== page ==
The Catcher in the Rye Reader Response Essay

April 28, 2020 by Essay Writer

A book should be valued by the lesson taught. “The worth of a book is to be measured by what you can carry away from it.” -James Bryce. My book is the Catcher in the Rye by J.

D. Salinger. I feel like a lot can be taken away from the book, but I also feel like there are some elements of the book that could have been better, or could have been better understood. Some places in the book it seems to go on and on, but other places in the book are really deep and relatable. The beginning of the novel introduces some of the characters and starts to explain what led to holden getting suspended. 16-year-old Holden Caulfield is going through struggles.

At the beginning of the novel, Holden talks about failing almost all of his classes. He goes to say goodbye to Mr. Spencer, his history teacher. Holden seems to have a negative attitude about pretty much everything in his life. And when something good happens, it either gets ruined or he ruins it because he doesn’t have many good things happen. Many of the experience he talks about are very relatable. Academic struggles, addictions, friendship problems, and fights. Holden finds the world around him almost unbearable. He uses the hardships of life against other people. Stradlater is one of Holden’s roommates at Pencey. Stradlater is known as handsome and popular. But Holden explained that in his own privacy, he’s actually a really messy person. Phoebe Caulfield is Holden’s ten-year-old sister. He says that even though Phoebe is 6 years younger than Holden, she understands more than most people. Phoebe holds maturity for her age and provides the most happiness for him.

This novel doesn’t really seem to have a real ending. At the end of the novel, he talks about taking Phoebe on the carousel, and he actually seemed to be enjoying himself. “I felt so damn happy, if you want to know the truth.” (212) He says he doesn’t wanna talk about what happened after that, so I think he wanted to enjoy himself for once in his life. I think by the end of the novel Holden had changed drastically, as far as his attitude towards his life. At the very end of the book, Holden says, “That’s all I’m going to tell about. I could probably tell you what I did after I went home, and how I got sick and all, and what school I’m supposed to go to next fall after I get out of here, but I don’t feel like it. I really don’t. That stuff doesn’t interest me too much right now.” (213) He’s talking about getting out of the mental hospital, but he doesn’t want to talk about the bad times now that he has the joy of Phoebe in mind. Here’s what I personally can take from the novel.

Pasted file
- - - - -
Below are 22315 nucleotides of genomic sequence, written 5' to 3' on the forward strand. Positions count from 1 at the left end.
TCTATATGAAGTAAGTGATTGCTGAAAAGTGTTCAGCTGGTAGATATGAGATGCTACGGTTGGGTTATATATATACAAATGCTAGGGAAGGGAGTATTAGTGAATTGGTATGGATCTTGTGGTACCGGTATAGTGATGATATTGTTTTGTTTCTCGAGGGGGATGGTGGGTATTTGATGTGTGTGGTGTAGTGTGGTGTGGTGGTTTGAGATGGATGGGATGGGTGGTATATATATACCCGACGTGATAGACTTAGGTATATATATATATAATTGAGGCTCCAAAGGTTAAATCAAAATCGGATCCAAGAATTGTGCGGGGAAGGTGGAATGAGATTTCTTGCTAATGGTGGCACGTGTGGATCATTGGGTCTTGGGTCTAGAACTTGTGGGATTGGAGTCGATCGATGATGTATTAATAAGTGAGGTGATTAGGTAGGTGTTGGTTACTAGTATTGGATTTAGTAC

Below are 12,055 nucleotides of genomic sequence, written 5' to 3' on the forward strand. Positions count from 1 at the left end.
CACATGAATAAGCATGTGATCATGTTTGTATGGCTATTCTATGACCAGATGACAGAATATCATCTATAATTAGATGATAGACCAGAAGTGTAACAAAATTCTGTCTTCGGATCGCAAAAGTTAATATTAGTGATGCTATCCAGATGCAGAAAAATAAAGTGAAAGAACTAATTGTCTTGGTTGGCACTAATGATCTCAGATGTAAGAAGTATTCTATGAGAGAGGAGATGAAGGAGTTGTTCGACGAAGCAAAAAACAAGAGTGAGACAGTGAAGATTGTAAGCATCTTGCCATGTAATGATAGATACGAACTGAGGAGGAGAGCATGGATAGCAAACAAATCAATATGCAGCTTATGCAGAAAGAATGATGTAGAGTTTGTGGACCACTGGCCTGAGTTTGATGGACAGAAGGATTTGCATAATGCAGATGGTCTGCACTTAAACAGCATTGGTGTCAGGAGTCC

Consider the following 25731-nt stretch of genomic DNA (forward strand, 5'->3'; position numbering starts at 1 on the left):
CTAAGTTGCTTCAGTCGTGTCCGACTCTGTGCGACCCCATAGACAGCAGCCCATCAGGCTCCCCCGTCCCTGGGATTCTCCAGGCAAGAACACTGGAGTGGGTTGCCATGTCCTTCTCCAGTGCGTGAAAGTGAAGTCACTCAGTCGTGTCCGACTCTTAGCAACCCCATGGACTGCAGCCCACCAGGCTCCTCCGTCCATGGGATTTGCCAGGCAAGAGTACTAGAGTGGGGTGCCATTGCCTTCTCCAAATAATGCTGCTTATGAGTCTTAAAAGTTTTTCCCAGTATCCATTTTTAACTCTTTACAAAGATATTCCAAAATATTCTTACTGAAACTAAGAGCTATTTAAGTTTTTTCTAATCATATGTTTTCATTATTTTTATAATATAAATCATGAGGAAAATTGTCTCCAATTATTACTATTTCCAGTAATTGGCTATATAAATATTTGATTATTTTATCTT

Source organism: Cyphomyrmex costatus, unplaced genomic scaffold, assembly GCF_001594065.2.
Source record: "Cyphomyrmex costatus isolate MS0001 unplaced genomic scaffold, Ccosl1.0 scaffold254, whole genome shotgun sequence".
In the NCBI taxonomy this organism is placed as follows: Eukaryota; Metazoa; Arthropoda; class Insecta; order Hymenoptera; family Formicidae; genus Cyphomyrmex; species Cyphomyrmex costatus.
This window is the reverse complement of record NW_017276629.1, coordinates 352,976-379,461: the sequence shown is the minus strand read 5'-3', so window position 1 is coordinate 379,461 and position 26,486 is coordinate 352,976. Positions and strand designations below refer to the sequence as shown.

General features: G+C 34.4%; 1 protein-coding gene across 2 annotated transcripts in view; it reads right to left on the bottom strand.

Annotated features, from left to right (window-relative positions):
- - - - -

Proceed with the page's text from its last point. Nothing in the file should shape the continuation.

I think it teaches you that it’s important to contain a positive relationship with not only others but with yourself as well. Having positive relationships with people you love and care about, and who make you happy can help you through the hardships of life. This book is definitely an emotional rollercoaster for most of the characters, and possibly even the reader. In real life, you should definitely keep everyone and everything important to you very close because nothing last forever, and your happiness could fade away in seconds. A book should be looked at by what the reader can take away from it. This book had a lot of ups and downs, and definitely a lot of changes. But in the end, Holden seemed to find happiness and he wanted to leave it at that. When Holden finds little joy in his life, he becomes fulfilled and he doesn’t think the rest of his life is important anymore. I think overall it was a pretty good book.

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